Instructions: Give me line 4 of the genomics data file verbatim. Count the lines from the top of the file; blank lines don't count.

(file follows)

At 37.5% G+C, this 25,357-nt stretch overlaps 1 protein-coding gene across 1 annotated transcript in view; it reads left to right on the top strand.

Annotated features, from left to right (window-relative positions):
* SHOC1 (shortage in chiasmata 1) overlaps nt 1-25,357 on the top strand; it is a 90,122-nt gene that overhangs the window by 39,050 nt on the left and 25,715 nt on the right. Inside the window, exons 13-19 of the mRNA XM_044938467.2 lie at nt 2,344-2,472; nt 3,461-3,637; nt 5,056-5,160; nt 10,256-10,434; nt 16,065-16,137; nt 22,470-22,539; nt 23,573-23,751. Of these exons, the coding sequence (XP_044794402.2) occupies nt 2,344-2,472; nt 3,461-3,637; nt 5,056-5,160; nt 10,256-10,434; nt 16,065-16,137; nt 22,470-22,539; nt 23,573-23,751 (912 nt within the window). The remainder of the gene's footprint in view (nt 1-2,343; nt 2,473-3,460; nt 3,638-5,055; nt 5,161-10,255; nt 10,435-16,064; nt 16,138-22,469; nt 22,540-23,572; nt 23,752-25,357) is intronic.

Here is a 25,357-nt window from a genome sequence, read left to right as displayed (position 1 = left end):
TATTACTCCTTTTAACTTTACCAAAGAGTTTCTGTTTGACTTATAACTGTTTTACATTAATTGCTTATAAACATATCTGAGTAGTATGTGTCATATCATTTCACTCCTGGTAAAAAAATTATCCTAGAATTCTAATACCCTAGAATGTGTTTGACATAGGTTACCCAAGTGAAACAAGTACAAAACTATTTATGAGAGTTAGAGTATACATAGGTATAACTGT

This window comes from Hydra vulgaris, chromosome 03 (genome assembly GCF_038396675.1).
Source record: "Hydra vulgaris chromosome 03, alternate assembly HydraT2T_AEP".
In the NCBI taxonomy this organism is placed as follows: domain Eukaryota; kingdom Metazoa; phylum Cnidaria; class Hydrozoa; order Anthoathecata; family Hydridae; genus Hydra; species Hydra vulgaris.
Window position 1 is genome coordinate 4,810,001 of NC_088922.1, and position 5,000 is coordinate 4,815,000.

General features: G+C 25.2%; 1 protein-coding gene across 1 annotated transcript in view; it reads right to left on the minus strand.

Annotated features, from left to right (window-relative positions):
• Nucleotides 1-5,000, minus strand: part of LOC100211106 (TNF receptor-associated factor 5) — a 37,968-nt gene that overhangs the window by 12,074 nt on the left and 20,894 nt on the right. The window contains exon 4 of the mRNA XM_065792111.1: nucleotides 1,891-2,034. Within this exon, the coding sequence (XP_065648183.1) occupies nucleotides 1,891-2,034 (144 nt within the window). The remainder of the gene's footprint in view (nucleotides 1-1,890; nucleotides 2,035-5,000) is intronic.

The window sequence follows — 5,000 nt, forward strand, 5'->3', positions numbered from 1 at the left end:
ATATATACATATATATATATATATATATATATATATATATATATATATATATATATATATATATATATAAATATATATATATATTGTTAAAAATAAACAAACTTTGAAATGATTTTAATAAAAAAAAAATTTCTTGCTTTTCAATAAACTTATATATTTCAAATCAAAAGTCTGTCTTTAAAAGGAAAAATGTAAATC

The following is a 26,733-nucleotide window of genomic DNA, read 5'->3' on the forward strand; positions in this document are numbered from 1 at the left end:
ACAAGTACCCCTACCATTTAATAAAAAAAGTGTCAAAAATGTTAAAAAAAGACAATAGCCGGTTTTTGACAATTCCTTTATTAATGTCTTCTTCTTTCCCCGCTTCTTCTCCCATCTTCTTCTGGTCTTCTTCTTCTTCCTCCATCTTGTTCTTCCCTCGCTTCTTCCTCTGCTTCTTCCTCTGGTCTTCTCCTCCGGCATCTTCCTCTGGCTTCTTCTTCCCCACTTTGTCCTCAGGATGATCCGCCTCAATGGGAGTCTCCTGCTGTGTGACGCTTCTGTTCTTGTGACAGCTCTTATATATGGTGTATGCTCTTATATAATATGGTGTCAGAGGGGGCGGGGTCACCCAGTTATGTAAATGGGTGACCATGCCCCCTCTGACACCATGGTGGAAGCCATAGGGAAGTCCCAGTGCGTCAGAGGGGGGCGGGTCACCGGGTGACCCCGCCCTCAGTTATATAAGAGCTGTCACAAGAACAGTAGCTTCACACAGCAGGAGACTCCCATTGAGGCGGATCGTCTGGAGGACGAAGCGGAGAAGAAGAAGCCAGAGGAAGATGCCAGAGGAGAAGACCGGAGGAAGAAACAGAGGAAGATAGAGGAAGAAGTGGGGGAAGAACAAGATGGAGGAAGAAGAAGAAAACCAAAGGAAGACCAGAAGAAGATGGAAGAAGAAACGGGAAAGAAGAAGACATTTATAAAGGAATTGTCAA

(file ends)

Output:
Here is a 25,357-nt window from a genome sequence, read left to right as displayed (position 1 = left end):